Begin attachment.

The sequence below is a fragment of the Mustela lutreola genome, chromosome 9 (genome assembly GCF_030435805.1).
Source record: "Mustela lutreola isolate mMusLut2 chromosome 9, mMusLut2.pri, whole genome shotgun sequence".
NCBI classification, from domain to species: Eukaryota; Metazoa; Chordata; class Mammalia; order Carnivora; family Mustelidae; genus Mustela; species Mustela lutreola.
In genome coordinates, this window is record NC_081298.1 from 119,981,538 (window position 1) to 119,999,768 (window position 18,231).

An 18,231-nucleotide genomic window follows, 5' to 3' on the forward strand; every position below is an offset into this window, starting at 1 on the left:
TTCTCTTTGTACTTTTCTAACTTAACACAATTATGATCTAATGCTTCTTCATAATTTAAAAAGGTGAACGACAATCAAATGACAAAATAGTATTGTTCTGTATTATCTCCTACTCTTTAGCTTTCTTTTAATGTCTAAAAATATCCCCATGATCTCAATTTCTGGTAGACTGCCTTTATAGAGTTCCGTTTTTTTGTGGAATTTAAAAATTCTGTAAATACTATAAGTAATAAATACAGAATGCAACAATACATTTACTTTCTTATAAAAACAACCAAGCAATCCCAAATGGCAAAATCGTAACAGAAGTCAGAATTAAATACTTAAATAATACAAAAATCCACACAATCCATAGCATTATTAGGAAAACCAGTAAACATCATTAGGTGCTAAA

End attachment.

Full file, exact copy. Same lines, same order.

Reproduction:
The sequence below is a fragment of the Mustela lutreola genome, chromosome 9 (genome assembly GCF_030435805.1).
Source record: "Mustela lutreola isolate mMusLut2 chromosome 9, mMusLut2.pri, whole genome shotgun sequence".
NCBI classification, from domain to species: Eukaryota; Metazoa; Chordata; class Mammalia; order Carnivora; family Mustelidae; genus Mustela; species Mustela lutreola.
In genome coordinates, this window is record NC_081298.1 from 119,981,538 (window position 1) to 119,999,768 (window position 18,231).

An 18,231-nucleotide genomic window follows, 5' to 3' on the forward strand; every position below is an offset into this window, starting at 1 on the left:
TTCTCTTTGTACTTTTCTAACTTAACACAATTATGATCTAATGCTTCTTCATAATTTAAAAAGGTGAACGACAATCAAATGACAAAATAGTATTGTTCTGTATTATCTCCTACTCTTTAGCTTTCTTTTAATGTCTAAAAATATCCCCATGATCTCAATTTCTGGTAGACTGCCTTTATAGAGTTCCGTTTTTTTGTGGAATTTAAAAATTCTGTAAATACTATAAGTAATAAATACAGAATGCAACAATACATTTACTTTCTTATAAAAACAACCAAGCAATCCCAAATGGCAAAATCGTAACAGAAGTCAGAATTAAATACTTAAATAATACAAAAATCCACACAATCCATAGCATTATTAGGAAAACCAGTAAACATCATTAGGTGCTAAA